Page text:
"I think perhaps people worry less about the recalls than the newspapers do," said Herb Chambers, CEO of Herb Chambers Cos, the 14th largest U.S. auto dealership group with dealerships covering several brands in greater Boston.
Rummaging through a box in his office, Mark Scarpelli pulls out packages containing parts for recalls, including a simple-looking gray plastic sheaf with a piece of black foam. It is a fix for a seatbelt in the Chevy Traverse, a large SUV. In a comprehensive safety review that followed the Cobalt recall, GM found the Traverse seat belt connector could fatigue and separate over time, and it recalled the vehicles.
The automaker pays the dealership for 45 minutes of labor to install the new part, said Scarpelli.
AutoNation, the largest U.S. auto dealership group, had already planned to hire 400 additional auto technicians for its 273 franchised stores in 15 U.S. states. Because of the GM recall, it will hire "hundreds" more, said CEO Mike Jackson.
However, while analysts had expected recalls by GM and other car companies to boost AutoNation sales and profits, Jackson said the overall financial impact of the GM recall on his business would be negligible.
Read MoreAir bag accident, lawsuit led to GM Cruze recall
GM's legal liability from the recalls is unclear, although it took a $400 million charge this week, which could rise, to set up a victims fund. It has taken $2.5 billion in charges for recalls announced this year, which is an average of about $85 per vehicle recalled, although fixes vary in complexity and the labor needed to implement them. Many of the recalls involve adding a piece of plastic to a key.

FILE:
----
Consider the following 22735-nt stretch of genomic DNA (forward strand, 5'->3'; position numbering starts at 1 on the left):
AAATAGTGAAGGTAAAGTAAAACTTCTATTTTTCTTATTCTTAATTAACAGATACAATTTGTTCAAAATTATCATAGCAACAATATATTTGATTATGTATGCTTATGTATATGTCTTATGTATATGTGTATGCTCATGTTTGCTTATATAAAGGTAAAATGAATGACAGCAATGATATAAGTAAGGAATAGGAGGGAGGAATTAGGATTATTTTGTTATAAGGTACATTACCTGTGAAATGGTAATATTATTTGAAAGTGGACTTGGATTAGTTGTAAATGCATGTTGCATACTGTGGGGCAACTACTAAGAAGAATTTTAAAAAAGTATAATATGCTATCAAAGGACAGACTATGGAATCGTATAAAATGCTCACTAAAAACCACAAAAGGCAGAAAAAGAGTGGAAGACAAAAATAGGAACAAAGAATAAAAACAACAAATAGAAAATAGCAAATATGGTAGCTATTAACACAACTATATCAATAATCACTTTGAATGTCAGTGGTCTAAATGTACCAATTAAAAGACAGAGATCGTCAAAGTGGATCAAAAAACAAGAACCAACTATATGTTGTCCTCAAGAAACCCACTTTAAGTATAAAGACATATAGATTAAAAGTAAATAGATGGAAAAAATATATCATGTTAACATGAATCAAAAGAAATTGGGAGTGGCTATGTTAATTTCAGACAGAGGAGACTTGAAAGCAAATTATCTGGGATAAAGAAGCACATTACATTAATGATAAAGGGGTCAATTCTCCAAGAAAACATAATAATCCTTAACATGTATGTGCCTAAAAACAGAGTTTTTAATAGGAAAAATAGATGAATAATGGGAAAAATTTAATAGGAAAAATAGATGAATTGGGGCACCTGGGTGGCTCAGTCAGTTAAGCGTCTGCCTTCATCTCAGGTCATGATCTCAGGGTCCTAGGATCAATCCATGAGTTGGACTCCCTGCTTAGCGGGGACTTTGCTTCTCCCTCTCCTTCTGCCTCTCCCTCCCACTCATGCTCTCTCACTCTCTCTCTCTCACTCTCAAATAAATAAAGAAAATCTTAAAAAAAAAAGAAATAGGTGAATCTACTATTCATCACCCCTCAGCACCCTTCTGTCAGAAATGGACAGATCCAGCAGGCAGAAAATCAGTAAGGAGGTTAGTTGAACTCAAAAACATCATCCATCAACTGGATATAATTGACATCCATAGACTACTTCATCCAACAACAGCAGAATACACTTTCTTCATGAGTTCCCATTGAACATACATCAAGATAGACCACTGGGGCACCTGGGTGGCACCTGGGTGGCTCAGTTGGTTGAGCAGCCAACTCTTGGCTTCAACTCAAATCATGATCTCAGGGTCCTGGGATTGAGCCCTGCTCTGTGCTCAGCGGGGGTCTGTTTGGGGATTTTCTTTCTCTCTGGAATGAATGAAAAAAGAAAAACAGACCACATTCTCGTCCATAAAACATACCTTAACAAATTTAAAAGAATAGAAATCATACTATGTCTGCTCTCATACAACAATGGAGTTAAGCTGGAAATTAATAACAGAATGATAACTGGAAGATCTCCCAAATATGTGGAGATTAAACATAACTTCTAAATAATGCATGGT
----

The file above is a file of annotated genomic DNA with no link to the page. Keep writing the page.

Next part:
GM declined to discuss recall cost details. The company, which says it typically repairs 85 percent of cars within two years of a recall, also pays for campaigns to contact customers, such as sending a postcard every three months for two years to remind them their car is part of a recall, managing the fix, and rental cars.
Analysts say the largest share of the cost is labor.
In the case of the Cobalt ignition switch recall, GM pays for 0.6 hour of labor for the ignition switch replacement, and a further 0.9 hour for a related lock cylinder and key replacement, according to Ray Huffines, owner of the Huffines Auto Group in Lewisville, Texas, near Dallas.
Labor rates vary by dealer, but at $100 per hour, that would be $150, with another $89.68 for parts, he said, for a total $240. Dealers make a profit on the parts and technician labor, and the work helps pay for other service staff and overhead, Huffines said by email. A service manager at Raymond Chevrolet put the total cost of a Cobalt recall fix from his lot at $260 for GM. GM said the repair took 90 minutes and declined to comment on the cost.
Huffines concluded, "Does the dealer lose money on recalls? Generally, no. Does the dealer make a very nice profit on recalls? Generally, no."